A pause in the growth of money supply
Money supply fell slightly in March, reflecting the fluctuating indicators of the economy, particularly in the areas related to domestic demand. If the persistence of foreign demand was characterized by the stable growth of exports, despite the price rises of resources and geological and political unrest in several parts of the world, domestic demand was increasingly moderating as a result of a series of decisions related to raising taxes, as well as the appreciating of foodstuffs and energy resources. A small rise in foreign currency deposits thus continued along with attracted lats deposits dropping for a third consecutive month and demand for cash currency practically at a standstill. Banks' total loan portfolio continued to drop at an almost steady pace.
Money indicator M3, which characterizes the amount of cash and non-cash currency in the economy, dropped by 0.4% in March, with the annual rate of M3 increase falling to 7.1%. The rates of annual increase of bank attracted deposits and amount of money in circulation also dropped (to 4.3% and 18.9% respectively). The drop in M3 was determined by a substantial drop in overnight deposits, with the balance of term deposits and deposits redeemable at notice growing simultaneously. The deposits of both enterprises and households dropped in March, yet their dynamic was different if considered by currency. Export growth ensured a rise in enterprise euro deposits, whereas the low rate of domestic demand and drop in real purchasing power of the population acted to cause the drops in enterprise deposits in lats and household deposits in both lats and euro.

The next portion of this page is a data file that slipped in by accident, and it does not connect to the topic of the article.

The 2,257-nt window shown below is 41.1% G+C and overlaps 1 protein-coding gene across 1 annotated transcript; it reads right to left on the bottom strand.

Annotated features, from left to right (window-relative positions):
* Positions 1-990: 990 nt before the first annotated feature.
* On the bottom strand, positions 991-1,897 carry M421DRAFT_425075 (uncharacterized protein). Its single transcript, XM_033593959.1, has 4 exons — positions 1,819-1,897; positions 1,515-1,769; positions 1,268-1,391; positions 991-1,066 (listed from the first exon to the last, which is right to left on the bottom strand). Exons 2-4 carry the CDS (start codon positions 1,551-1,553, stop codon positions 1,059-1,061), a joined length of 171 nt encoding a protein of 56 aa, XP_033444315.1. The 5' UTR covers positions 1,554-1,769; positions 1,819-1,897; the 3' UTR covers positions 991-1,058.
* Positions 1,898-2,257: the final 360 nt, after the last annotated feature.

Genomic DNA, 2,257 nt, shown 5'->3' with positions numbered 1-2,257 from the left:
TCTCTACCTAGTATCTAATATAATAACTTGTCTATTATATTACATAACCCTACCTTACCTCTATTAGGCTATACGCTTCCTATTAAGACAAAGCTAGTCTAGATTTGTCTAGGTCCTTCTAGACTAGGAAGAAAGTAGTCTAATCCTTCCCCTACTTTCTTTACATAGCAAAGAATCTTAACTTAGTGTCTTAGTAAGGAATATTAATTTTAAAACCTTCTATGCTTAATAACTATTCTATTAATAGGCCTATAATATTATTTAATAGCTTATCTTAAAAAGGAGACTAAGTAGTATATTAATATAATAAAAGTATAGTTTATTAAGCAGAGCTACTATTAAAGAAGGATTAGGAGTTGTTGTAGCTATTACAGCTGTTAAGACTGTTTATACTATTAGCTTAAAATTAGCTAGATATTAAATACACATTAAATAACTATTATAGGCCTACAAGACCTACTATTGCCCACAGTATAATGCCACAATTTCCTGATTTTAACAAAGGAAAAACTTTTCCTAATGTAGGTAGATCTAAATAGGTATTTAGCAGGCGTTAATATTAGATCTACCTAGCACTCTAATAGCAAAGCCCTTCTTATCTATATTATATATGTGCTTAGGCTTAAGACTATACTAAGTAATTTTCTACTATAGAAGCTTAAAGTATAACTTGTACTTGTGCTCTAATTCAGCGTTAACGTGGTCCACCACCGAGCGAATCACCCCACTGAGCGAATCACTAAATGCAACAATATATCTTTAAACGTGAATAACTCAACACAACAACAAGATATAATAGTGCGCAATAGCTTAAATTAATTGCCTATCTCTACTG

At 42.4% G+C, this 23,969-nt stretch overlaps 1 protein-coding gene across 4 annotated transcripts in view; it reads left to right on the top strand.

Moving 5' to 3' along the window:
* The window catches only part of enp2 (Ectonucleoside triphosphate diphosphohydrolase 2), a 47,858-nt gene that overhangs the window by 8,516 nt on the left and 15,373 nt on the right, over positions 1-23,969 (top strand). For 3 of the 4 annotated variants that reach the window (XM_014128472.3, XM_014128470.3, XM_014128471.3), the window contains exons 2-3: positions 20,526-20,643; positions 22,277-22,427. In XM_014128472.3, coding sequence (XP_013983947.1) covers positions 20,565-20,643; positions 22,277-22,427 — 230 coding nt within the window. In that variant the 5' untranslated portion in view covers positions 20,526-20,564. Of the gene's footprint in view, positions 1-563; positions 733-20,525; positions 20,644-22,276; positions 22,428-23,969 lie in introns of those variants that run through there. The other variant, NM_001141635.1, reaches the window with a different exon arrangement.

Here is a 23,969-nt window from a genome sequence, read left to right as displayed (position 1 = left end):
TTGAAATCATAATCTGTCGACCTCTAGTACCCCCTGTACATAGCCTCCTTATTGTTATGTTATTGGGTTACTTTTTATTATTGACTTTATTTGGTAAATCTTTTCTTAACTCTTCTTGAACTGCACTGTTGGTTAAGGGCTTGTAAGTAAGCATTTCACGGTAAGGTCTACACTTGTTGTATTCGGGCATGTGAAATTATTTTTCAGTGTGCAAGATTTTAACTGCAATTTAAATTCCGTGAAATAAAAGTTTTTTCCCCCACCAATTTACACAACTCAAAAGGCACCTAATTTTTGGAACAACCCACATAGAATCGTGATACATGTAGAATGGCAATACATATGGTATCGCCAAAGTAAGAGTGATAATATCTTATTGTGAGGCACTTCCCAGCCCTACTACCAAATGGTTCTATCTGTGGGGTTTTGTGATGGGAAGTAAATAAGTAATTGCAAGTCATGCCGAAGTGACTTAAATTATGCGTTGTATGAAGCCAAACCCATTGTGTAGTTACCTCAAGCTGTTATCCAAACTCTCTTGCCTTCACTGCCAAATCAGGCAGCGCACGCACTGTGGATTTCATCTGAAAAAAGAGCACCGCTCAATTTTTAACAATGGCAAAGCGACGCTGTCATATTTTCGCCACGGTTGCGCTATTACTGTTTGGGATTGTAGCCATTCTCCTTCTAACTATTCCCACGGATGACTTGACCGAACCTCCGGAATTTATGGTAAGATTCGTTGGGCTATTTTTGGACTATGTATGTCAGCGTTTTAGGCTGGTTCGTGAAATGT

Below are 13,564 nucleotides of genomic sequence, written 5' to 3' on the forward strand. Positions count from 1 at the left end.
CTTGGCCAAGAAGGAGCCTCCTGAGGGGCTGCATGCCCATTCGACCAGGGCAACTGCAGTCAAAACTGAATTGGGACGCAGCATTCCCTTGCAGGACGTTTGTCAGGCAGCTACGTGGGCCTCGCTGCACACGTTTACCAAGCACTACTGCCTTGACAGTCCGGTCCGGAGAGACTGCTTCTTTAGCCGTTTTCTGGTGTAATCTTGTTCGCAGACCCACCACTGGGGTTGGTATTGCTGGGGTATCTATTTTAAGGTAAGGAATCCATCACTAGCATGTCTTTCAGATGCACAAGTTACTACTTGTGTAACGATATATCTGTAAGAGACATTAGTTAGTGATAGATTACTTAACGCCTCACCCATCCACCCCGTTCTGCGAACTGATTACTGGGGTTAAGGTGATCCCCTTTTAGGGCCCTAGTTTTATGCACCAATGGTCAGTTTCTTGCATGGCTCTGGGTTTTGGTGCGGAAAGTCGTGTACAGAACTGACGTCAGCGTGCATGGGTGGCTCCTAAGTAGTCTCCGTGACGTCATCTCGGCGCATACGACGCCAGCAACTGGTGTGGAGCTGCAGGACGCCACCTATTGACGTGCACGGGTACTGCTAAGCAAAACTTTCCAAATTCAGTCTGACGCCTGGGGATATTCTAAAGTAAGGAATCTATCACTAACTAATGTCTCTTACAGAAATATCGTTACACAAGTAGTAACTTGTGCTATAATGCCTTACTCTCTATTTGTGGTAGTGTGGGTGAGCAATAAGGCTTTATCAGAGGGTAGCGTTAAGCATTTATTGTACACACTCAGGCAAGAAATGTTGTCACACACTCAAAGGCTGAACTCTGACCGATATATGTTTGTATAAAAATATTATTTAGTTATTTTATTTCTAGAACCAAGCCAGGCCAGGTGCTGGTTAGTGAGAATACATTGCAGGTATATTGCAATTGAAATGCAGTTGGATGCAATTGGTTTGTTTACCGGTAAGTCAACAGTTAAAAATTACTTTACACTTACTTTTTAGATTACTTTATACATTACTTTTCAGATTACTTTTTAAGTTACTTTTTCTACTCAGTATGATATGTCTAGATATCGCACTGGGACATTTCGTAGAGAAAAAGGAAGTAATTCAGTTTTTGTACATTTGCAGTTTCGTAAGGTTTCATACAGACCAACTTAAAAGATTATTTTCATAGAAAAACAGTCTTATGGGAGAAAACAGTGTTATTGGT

The balance of domestic loans fell to 1.0% in March and the annual rate of dropping loans remained at 8.7%. The reduction was determined primarily by the gradual drop in euro loans granted to enterprises and households while the lats loan balance remained almost unchanged. The drop in consumer credit balance was negligible while housing loans continued to drop at a stable rate.
Risks remain in the area of foreign demand, yet, with the predictions regarding the development of Latvia's trading partners even improving, it is the possible fluctuations in domestic demand that may act to reduce money supply. The sharp rise in the electrical power tariffs; the prolonged rise in fuel prices; the effect of euro interest rate growth on borrowers are all likely to have an adverse influence on the real income of the population, with household deposits in banks gradually dropping. As consumption fluctuates, the deposits of entrepreneurs working in the domestic market are likely to drop and the demand for cash currency will also dwindle. To ensure Latvia's economic growth, it is not only important to bring the budget deficit under 3% of GDP, but also to refrain from taking measures that effect rising inflation, instead promoting structural reforms as part of cutting budget expenditure.